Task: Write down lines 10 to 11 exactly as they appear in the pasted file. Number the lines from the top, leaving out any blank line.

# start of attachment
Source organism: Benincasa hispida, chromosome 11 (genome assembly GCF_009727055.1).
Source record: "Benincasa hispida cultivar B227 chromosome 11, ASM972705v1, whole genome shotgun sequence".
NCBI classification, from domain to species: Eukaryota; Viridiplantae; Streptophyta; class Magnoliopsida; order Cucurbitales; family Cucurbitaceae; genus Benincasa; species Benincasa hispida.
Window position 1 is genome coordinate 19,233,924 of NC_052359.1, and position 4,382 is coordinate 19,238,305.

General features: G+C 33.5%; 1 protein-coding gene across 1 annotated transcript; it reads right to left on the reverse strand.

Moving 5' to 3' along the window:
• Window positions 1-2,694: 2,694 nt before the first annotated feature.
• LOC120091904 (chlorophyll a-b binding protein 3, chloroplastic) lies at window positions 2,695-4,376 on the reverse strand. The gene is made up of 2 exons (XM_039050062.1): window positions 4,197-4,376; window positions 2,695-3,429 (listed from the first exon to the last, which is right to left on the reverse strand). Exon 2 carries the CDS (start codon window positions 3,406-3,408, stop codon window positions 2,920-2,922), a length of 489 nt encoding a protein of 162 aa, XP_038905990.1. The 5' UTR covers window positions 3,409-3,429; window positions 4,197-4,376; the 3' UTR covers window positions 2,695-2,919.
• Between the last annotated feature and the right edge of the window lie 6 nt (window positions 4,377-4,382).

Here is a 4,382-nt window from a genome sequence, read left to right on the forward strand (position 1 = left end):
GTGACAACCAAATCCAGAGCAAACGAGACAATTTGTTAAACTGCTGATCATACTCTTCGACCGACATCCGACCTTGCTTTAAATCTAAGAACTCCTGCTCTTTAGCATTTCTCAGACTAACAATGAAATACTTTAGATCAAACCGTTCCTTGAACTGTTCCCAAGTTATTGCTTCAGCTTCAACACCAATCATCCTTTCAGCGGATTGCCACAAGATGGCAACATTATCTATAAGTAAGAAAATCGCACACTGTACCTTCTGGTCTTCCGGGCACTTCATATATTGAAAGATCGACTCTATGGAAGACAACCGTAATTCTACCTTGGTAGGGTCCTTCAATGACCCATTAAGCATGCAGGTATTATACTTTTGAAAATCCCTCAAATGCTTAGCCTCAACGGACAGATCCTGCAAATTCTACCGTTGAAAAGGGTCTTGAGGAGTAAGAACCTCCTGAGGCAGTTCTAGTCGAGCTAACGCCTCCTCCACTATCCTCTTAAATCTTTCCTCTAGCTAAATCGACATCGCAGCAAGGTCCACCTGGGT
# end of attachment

Here is a 4,382-nt window from a genome sequence, read left to right on the forward strand (position 1 = left end):
GTGACAACCAAATCCAGAGCAAACGAGACAATTTGTTAAACTGCTGATCATACTCTTCGACCGACATCCGACCTTGCTTTAAATCTAAGAACTCCTGCTCTTTAGCATTTCTCAGACTAACAATGAAATACTTTAGATCAAACCGTTCCTTGAACTGTTCCCAAGTTATTGCTTCAGCTTCAACACCAATCATCCTTTCAGCGGATTGCCACAAGATGGCAACATTATCTATAAGTAAGAAAATCGCACACTGTACCTTCTGGTCTTCCGGGCACTTCATATATTGAAAGATCGACTCTATGGAAGACAACCGTAATTCTACCTTGGTAGGGTCCTTCAATGACCCATTAAGCATGCAGGTATTATACTTTTGAAAATCCCTCAAATGCTTAGCCTCAACGGACAGATCCTGCAAATTCTACCGTTGAAAAGGGTCTTGAGGAGTAAGAACCTCCTGAGGCAGTTCTAGTCGAGCTAACGCCTCCTCCACTATCCTCTTAAATCTTTCCTCTAGCTAAATCGACATCGCAGCAAGGTCCACCTGGGT